3. Second, we believe in the need for hands-on learning in context (or what literacy scholars refer to as situated practice). Reading and analyzing texts (our first pedagogical commitment described above) and making texts are very different sets of practices. It takes time and experimentation to learn how to design and implement rhetorical strategies in particular media, even if one can point out how they function in texts made by others. Therefore, we advocate for an approach to communication design as an exploratory practice. Each new project requires a designer to adapt to the rhetorical demands of the particular situation or to consider ways in which they want to resist conventions or expectations. Identifying the unique needs of a given audience, purpose, context, and expected genre is not an exact science but a matter of trying out and finessing possibilities. There is no template for designing communication that will work in all situations. Learning to do so competently and persuasively requires sustained opportunities for practice. Further, as technologies continue to evolve, it is necessary for designers to experiment with new features and capabilities to understand what is possible and relevant. By approaching design as an exploratory practice, communicators are reminded that every new project is unfamiliar terrain. While some previous strategies and technologies may have applicability, they must be tailored to the new context.
  4. Finally, we believe that incorporating multiple opportunities for critical self-reflection is essential to students’ learning of design practices. Such activities call on students to move from implicit practice (just doing without considering why or how) to explicit understanding (the ability to name and explain the purposes of particular design choices). Through requiring students to write about and make conscious, deliberate design decisions in their projects, they are pressed to consider what worked, what didn’t, and how they might alter their approach in the future. If one of our primary goals as teachers of communication is to help students to be successful in any number of rhetorical environments in and beyond the classroom, pushing them to be mindful of their own practices and the affordances of the tools in their repertoire is a critical component of our digital pedagogy.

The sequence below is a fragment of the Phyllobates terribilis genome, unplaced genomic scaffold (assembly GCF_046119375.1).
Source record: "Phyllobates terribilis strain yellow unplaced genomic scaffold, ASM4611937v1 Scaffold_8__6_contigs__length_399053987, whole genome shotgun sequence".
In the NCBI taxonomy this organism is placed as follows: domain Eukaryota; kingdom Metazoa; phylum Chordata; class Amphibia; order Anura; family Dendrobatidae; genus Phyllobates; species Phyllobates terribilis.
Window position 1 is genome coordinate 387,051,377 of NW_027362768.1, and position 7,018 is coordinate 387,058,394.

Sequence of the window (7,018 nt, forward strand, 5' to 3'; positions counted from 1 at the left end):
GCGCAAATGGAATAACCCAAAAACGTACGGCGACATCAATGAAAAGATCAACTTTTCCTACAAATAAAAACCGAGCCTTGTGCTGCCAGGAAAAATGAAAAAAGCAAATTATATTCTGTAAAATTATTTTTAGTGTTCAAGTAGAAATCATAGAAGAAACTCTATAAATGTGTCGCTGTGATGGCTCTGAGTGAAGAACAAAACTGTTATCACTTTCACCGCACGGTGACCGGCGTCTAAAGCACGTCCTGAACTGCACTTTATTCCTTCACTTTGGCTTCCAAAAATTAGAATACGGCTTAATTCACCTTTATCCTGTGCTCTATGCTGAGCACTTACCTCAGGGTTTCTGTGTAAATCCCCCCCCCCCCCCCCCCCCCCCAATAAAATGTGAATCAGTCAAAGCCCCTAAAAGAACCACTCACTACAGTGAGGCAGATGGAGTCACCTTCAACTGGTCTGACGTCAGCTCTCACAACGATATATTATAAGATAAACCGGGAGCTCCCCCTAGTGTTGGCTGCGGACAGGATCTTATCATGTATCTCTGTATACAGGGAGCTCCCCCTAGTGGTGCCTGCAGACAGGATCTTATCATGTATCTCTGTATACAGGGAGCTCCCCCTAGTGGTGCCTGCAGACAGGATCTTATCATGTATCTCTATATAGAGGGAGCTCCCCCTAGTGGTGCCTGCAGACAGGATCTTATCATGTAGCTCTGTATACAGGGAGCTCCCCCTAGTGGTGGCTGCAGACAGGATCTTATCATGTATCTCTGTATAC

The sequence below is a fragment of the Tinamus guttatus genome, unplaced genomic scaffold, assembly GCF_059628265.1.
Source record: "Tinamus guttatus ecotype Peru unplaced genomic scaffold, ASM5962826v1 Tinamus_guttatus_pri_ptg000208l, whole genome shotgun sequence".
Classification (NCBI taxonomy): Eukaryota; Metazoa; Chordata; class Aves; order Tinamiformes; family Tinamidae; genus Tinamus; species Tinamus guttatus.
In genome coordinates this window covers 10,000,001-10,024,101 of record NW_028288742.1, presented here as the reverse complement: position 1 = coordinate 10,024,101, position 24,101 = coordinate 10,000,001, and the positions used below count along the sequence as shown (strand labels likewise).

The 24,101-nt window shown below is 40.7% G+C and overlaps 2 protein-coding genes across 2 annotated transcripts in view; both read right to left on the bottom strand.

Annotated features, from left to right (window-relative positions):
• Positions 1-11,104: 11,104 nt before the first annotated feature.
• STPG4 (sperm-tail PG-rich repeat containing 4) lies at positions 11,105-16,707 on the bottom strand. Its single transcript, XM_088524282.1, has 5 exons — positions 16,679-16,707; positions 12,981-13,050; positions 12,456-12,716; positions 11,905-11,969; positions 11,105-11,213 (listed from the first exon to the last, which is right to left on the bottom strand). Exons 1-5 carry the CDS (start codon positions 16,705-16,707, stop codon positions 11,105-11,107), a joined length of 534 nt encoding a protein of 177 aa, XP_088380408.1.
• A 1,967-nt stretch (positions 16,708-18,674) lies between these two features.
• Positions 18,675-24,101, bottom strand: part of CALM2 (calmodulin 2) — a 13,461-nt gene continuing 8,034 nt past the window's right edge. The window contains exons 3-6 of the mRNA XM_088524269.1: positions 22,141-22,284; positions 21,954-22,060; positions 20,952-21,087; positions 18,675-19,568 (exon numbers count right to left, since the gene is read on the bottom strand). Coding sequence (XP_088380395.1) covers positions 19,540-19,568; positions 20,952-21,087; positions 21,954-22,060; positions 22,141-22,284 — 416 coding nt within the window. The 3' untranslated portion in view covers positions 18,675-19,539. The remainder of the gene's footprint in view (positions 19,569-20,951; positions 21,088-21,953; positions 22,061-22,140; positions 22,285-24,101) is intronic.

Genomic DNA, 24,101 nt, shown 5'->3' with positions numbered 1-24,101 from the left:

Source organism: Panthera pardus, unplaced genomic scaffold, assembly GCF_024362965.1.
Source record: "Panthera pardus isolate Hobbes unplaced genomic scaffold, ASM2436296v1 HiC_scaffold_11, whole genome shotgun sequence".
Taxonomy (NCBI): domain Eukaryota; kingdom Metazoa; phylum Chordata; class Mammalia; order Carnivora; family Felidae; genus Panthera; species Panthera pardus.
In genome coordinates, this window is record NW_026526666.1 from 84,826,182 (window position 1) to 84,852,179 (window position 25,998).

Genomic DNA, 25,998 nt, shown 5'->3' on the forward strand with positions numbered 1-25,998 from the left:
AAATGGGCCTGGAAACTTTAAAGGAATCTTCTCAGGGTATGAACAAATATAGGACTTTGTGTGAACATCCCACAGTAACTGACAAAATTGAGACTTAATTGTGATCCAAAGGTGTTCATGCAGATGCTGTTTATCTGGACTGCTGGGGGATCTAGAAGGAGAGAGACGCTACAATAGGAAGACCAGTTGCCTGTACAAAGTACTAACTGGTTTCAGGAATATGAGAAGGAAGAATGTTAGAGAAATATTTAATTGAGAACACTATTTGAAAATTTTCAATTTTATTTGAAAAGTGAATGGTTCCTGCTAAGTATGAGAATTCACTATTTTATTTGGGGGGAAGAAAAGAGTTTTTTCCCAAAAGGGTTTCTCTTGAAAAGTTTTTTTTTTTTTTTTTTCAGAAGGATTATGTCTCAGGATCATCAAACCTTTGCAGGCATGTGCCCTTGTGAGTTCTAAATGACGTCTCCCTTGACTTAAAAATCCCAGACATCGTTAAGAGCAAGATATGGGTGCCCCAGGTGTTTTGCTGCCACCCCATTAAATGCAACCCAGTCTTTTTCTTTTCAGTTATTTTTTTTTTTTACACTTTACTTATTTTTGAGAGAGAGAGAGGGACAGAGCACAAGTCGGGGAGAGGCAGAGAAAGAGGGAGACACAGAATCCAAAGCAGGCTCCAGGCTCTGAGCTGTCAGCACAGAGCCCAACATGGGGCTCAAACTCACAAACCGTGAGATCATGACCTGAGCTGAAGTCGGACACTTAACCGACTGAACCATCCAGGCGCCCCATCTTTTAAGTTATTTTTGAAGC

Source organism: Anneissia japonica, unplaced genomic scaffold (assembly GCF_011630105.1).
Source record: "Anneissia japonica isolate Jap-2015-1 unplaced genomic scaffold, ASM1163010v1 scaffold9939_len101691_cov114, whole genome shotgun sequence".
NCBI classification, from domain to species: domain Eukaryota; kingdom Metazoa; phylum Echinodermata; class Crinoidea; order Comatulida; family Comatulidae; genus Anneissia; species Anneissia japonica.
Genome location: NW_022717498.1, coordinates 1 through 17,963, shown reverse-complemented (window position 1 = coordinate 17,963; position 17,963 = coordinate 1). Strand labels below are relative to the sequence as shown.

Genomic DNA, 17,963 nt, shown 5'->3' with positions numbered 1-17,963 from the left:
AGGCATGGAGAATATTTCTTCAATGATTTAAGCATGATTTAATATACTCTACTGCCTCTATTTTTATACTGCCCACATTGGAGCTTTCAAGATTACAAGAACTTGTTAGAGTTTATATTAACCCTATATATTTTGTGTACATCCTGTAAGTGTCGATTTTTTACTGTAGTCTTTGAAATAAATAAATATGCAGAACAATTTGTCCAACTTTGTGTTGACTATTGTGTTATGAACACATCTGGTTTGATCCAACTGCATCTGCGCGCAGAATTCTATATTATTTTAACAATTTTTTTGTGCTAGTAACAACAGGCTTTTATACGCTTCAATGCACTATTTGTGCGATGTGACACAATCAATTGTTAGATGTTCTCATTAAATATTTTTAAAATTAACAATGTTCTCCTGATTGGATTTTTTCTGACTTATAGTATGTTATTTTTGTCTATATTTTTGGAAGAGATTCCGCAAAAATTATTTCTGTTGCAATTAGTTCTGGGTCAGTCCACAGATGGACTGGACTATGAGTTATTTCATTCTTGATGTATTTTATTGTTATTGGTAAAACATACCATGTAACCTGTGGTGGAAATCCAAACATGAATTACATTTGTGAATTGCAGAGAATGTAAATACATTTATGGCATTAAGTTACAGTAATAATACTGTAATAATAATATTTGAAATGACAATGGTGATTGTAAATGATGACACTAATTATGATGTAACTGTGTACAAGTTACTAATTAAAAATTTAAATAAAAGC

CURATED ARTIFACTS

8 Leave a comment on paragraph 8 0 These artifacts are curated into three categories based on our pedagogical commitments for design: 1) Analyzing Design, 2) Producing Designs, and 3) Critical Self-Reflection. These assignments and resources foster a discursive understanding of the designs students both produce and encounter.

Part 1: ANALYZING DESIGN

9 Leave a comment on paragraph 9 0 Our first commitment to design involves finding and analyzing numerous examples. These assignments provide ways of engaging with design analysis across a range of courses and topics.

Design Genre Analysis

13 Leave a comment on paragraph 13 0 This multi-step assignment asks students to collect and categorize designed texts from different genres. Students walk through a step-by-step process — from large-scale gathering of multiple texts to detailed categorization of one genre — eventually writing a rhetorical analysis exploring the conventions of a design genre. This assignment works well in a range of courses, from first-year composition to upper division business writing to digital media seminars. More specifically, it helps students learn to analyze how design is employed to address the rhetorical situation and calls attention to the role of genre conventions within design practices.